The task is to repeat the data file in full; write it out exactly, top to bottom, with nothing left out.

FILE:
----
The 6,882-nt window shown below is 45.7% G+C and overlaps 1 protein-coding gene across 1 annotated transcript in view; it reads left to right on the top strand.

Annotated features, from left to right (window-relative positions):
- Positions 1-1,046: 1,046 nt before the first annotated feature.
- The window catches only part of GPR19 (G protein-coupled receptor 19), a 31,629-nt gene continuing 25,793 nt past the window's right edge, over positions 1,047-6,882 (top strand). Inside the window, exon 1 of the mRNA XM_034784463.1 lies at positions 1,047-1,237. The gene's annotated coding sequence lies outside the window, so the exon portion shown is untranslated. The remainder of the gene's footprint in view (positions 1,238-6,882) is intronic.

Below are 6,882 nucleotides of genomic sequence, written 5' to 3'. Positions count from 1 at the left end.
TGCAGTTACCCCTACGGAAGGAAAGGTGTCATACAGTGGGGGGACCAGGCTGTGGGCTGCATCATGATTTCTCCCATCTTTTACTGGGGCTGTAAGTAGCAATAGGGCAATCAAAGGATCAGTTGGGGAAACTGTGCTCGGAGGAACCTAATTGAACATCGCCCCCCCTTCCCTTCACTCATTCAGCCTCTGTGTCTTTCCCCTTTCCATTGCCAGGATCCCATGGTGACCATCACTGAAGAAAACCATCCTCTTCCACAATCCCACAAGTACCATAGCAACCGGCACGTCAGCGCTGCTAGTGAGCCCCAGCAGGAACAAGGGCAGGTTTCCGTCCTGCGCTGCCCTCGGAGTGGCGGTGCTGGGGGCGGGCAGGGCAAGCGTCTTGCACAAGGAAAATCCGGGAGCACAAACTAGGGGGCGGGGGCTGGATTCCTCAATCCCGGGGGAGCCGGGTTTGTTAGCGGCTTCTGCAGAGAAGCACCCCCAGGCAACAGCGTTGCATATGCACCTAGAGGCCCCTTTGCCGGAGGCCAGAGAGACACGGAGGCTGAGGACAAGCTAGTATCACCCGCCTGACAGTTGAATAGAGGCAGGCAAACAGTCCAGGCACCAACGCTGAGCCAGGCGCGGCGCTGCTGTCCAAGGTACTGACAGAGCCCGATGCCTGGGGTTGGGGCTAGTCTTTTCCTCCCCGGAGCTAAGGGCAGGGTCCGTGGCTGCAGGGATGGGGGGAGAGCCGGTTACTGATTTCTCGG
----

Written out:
The 6,882-nt window shown below is 45.7% G+C and overlaps 1 protein-coding gene across 1 annotated transcript in view; it reads left to right on the top strand.

Annotated features, from left to right (window-relative positions):
- Positions 1-1,046: 1,046 nt before the first annotated feature.
- The window catches only part of GPR19 (G protein-coupled receptor 19), a 31,629-nt gene continuing 25,793 nt past the window's right edge, over positions 1,047-6,882 (top strand). Inside the window, exon 1 of the mRNA XM_034784463.1 lies at positions 1,047-1,237. The gene's annotated coding sequence lies outside the window, so the exon portion shown is untranslated. The remainder of the gene's footprint in view (positions 1,238-6,882) is intronic.

Below are 6,882 nucleotides of genomic sequence, written 5' to 3'. Positions count from 1 at the left end.
TGCAGTTACCCCTACGGAAGGAAAGGTGTCATACAGTGGGGGGACCAGGCTGTGGGCTGCATCATGATTTCTCCCATCTTTTACTGGGGCTGTAAGTAGCAATAGGGCAATCAAAGGATCAGTTGGGGAAACTGTGCTCGGAGGAACCTAATTGAACATCGCCCCCCCTTCCCTTCACTCATTCAGCCTCTGTGTCTTTCCCCTTTCCATTGCCAGGATCCCATGGTGACCATCACTGAAGAAAACCATCCTCTTCCACAATCCCACAAGTACCATAGCAACCGGCACGTCAGCGCTGCTAGTGAGCCCCAGCAGGAACAAGGGCAGGTTTCCGTCCTGCGCTGCCCTCGGAGTGGCGGTGCTGGGGGCGGGCAGGGCAAGCGTCTTGCACAAGGAAAATCCGGGAGCACAAACTAGGGGGCGGGGGCTGGATTCCTCAATCCCGGGGGAGCCGGGTTTGTTAGCGGCTTCTGCAGAGAAGCACCCCCAGGCAACAGCGTTGCATATGCACCTAGAGGCCCCTTTGCCGGAGGCCAGAGAGACACGGAGGCTGAGGACAAGCTAGTATCACCCGCCTGACAGTTGAATAGAGGCAGGCAAACAGTCCAGGCACCAACGCTGAGCCAGGCGCGGCGCTGCTGTCCAAGGTACTGACAGAGCCCGATGCCTGGGGTTGGGGCTAGTCTTTTCCTCCCCGGAGCTAAGGGCAGGGTCCGTGGCTGCAGGGATGGGGGGAGAGCCGGTTACTGATTTCTCGG